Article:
Arun Jaitley, India’s Finance Minister, has indicated that perhaps not all of the junked money in the form of those Rs 500 and Rs 1,000 notes demonetised will be reissued. There’s a possibility that digital money–by which he really means digital payment systems, not alt-currencies like Bitcoin–will take up the financing needs of the economy instead. It’s not obvious that this is a wise decision. It’s certainly possible that there will be more use of credit and debit cards, mobile phone banking systems and apps and so on but that’s not really how we should work out how much money the economy needs. Simply put the government should provide the amount of cash that the economy wants, not try to use the cash supply to get the economy to do what the government wants.
Thus this might not be a good idea:
Finance Minister Arun Jaitley today hinted that not all of the Rs 15.44 lakh crore worth of currency junked will be remonetised through issuance of new notes as he said digital currency will fill the gap.
Calling the scrapping of old 500 and 1,000 rupee notes as "a courageous step", he said the government could do it as India today has the capacity to take such decisions and experiment boldly.
We can all see what is desired here. There is that general move to try to wean the Indian economy off cash as the means of payment and to try to get more of the economy working in that digital manner. In part this is highly desirable–getting the entire population banked for example would mean that the welfare system could be the very much more efficient distribution of money rather than the current cumbersome, expensive and corrupt system of the distribution of goods. So it’s a reasonable goal to aim for.
But specifically and deliberately limiting the amount of cash in order to drive this change isn’t the way to do it.
“One of the efforts of this exercise has to be that even though a reduced cash currency could remain, our conscious effort… (is) to supplement the rest with a digital currency,” he said. Once the remonetisation process is complete, it will mark “the creation of a new Indian normal because the normal that existed for 70 years is an unacceptable normal,” he added.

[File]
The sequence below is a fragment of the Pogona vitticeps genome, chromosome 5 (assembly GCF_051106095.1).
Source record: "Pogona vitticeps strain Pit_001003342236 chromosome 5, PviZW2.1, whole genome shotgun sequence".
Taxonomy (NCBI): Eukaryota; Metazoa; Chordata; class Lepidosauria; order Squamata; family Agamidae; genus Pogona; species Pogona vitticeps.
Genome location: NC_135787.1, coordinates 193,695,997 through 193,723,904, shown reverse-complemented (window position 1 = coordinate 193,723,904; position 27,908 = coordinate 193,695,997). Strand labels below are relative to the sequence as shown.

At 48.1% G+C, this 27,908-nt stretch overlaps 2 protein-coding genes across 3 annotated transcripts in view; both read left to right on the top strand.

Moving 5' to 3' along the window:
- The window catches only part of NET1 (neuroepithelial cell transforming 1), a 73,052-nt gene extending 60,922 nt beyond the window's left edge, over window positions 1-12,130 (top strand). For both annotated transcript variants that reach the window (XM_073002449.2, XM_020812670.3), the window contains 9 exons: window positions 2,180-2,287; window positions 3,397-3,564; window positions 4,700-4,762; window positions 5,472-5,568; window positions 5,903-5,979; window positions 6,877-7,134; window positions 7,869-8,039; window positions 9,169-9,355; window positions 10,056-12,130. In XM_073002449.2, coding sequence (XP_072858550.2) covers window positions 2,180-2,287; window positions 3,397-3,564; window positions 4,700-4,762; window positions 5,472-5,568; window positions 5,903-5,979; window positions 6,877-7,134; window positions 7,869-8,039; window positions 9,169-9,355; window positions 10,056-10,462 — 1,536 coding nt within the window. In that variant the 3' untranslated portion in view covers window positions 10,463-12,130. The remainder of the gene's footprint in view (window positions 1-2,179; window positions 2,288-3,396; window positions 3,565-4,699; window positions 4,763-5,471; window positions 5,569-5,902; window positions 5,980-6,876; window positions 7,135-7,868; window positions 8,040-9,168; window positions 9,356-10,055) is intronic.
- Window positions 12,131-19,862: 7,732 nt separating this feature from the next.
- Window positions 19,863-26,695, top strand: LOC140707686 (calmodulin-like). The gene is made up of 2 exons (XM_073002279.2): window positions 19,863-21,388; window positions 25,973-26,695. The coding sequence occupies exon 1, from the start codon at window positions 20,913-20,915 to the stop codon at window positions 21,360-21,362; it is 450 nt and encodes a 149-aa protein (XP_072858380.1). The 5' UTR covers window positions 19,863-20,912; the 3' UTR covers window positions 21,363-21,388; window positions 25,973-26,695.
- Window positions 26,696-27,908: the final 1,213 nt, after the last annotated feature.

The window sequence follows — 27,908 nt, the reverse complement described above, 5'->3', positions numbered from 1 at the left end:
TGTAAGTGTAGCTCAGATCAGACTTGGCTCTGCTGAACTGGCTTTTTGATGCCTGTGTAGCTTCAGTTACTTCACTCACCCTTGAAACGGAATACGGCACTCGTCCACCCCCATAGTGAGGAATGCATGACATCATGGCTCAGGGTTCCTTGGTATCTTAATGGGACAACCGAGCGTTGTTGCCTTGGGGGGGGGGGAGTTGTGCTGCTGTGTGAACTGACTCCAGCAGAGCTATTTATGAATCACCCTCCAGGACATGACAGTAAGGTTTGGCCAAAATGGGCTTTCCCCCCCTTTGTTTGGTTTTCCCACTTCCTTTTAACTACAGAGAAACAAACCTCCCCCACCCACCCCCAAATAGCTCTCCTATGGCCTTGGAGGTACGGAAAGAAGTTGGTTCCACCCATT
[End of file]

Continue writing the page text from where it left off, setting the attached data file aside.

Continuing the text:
That goal, less cash and more banking in the economy is an entirely fine one. It’s just that forcing it is not the right way to do. And forcing it by deliberately reducing the amount of cash available really, really, isn’t the way to do it. The government’s duty as far as cash is concerned is, under a fiat money system, to produce as much as the economy demands. No more than that as that creates inflation, but no less than that too. Money exists in order to allow the economy to take place–don’t limit the amount of it because to do so will reduce the amount of that economy which will take place.
In formal terms this is our old friend MV = PQ, cash money times velocity of circulation equals GDP (to roughly recast the equation into an unfamiliar form). It’s true that if that velocity, which here we can think of as an increase in digital transactions, increases then less cash money is needed. But we want the equation to be determined that way–not let us deliberately reduce cash so that velocity increases. Because that risks the effect coming out on the other side of said equation.
There is also another point here, which is that a growing economy needs a growing money supply. The analogy is to a restaurant. Normally it serves 50 meals each lunchtime with, perhaps, a stock of 50 plates. Now trade improves and it serves 100 meals a day. It’s entirely possible to wash those 50 plates faster to do that serving–but a rational restaurant owner will almost certainly decide to increase his stock of plates. That washing is the velocity of circulation, the plates are the stock of the money supply. A growing economy might well see a change in velocity–but we do generally think that the money supply should increase in line with economic growth. India’s economy is growing strongly–thus the money supply should be too.
Again, please note, I am not saying that the desire for more digital transactions is a bad one, it isn’t. Rather, that deliberately restricting cash money supply in order to achieve that might not be all that good a decision.